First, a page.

Misunderstanding News Audiences interrogates the prevailing myths around the impact of the Internet and social media on news consumption and democracy. The book draws on a broad range of comparative research into audience engagement with news, across different geographic regions, to provide insight into the experience of news audiences in the twenty-first century.

From its inception, it was imagined that the Internet would benignly transform the nature of news media and its consumers. There were predictions that it would, for example, break up news oligarchies, improve plurality and diversity through news personalisation, create genuine social solidarity online, and increase political awareness and participation among citizens. However, this book finds that, while mainstream news media is still the major source of news, the new media environment appears to lead to greater polarisation between news junkies and news avoiders, and to greater political polarisation. The authors also argue that the dominant role of the USA in the field of news audience research has created myths about a global news audience, which obscures the importance of national context as a major explanation for news exposure differences.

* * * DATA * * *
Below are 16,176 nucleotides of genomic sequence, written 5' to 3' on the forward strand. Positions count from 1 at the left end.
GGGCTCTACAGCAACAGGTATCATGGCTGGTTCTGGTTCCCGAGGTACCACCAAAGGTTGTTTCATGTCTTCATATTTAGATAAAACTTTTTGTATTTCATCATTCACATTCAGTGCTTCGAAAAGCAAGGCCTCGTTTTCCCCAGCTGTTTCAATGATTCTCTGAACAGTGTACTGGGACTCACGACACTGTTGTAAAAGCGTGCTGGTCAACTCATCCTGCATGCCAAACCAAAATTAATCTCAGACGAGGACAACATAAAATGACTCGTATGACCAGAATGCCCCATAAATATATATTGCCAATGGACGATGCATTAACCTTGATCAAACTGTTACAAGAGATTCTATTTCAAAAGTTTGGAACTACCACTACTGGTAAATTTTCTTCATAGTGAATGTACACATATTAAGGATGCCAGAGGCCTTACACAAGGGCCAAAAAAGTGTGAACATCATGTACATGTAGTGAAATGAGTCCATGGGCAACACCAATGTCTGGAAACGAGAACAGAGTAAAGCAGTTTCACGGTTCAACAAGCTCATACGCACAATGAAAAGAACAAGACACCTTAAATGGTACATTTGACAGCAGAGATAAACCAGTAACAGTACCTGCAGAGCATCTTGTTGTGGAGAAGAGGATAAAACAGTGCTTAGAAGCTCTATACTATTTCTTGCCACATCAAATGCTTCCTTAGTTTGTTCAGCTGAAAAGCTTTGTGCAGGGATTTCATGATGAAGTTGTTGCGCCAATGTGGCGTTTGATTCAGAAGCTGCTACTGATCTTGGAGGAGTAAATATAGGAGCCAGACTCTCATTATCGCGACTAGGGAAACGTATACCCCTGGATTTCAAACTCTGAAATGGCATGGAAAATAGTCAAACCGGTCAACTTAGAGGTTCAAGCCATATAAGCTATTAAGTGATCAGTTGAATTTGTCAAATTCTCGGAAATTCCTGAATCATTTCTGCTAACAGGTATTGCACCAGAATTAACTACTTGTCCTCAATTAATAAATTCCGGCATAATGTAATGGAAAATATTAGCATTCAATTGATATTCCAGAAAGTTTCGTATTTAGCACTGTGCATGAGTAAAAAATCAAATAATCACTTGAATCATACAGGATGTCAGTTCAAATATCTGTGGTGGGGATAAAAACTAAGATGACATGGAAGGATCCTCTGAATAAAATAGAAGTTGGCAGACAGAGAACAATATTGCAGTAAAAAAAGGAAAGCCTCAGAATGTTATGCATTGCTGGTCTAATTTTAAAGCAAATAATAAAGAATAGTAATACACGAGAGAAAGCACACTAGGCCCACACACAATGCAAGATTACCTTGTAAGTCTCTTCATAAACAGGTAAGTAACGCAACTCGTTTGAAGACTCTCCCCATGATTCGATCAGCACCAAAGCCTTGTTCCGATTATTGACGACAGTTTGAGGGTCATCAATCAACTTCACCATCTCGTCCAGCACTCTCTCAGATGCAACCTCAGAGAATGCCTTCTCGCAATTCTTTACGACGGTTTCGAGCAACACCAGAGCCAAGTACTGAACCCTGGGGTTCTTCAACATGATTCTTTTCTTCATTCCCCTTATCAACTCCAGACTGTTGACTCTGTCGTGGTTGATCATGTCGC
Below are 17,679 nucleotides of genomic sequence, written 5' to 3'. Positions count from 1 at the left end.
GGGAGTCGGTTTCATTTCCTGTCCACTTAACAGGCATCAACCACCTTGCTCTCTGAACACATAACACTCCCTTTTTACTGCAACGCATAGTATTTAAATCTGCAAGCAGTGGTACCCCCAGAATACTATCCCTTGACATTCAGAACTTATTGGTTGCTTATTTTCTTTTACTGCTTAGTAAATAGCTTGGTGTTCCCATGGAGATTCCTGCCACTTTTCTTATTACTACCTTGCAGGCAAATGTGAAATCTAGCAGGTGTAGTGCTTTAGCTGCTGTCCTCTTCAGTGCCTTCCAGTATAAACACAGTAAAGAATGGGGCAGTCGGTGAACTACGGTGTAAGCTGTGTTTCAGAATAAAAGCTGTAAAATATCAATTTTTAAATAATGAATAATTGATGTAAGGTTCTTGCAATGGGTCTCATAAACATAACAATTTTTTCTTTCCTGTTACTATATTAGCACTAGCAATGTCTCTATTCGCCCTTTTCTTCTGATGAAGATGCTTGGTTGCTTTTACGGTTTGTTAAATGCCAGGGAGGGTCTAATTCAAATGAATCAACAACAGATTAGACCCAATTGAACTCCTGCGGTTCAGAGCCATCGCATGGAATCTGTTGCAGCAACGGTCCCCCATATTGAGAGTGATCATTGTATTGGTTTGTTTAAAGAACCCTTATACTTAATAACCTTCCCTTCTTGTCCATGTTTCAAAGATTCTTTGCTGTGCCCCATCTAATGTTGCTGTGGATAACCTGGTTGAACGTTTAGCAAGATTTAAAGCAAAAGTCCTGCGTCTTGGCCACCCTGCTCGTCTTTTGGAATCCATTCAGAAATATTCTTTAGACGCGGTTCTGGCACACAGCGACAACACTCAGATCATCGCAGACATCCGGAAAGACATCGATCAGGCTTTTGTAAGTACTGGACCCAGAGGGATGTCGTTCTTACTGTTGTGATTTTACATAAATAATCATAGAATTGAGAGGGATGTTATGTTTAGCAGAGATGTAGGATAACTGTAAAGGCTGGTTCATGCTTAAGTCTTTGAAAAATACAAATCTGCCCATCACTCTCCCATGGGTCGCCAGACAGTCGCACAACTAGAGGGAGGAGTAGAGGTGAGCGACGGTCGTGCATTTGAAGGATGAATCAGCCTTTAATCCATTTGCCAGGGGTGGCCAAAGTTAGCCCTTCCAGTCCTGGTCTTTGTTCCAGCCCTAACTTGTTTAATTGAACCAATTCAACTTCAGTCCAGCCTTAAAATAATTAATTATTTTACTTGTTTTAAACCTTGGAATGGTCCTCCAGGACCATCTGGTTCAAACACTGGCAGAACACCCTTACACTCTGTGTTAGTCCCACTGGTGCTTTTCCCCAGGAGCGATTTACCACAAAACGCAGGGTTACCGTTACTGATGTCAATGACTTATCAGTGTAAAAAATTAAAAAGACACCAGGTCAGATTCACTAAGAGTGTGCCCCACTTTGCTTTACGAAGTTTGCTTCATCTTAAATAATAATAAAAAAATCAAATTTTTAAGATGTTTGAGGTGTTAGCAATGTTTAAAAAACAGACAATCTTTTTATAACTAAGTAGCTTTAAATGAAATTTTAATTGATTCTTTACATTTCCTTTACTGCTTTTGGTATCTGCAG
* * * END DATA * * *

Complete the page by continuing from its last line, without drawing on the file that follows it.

Misunderstanding News Audiences presents an important analysis of findings from recent audience studies and, in doing so, encourages readers to re-evaluate popular beliefs about the influence of the Internet on news consumption and democracy in the West.


chapter 1|11 pages


News audiences, and the myths of the social media era

chapter 2|22 pages

Personalisation is Democratisation

Myth: news personalisation will improve plurality, diversity and ultimately democracy

chapter 3|22 pages

We are all journalists now

Myth: the role of the journalist is merging with the role of the audience 1

chapter 4|24 pages

The wisdom of crowds? How algorithms rule online

Myth: the many are smarter than the few

chapter 5|19 pages


Myth: the Internet has produced the “global village” envisioned by McLuhan

chapter 6|22 pages

Communities online are replacing communities offline

Myth: real social solidarity online has displaced the imagined solidarity of the mass news media

chapter 7|22 pages

The end of trust in mainstream media

Myth: the Internet and social media have replaced edited news

chapter 8|19 pages

The net generation will revolutionise the way we relate to news

Myth: there is a digital generation with an innate understanding of digital communication

chapter 9|9 pages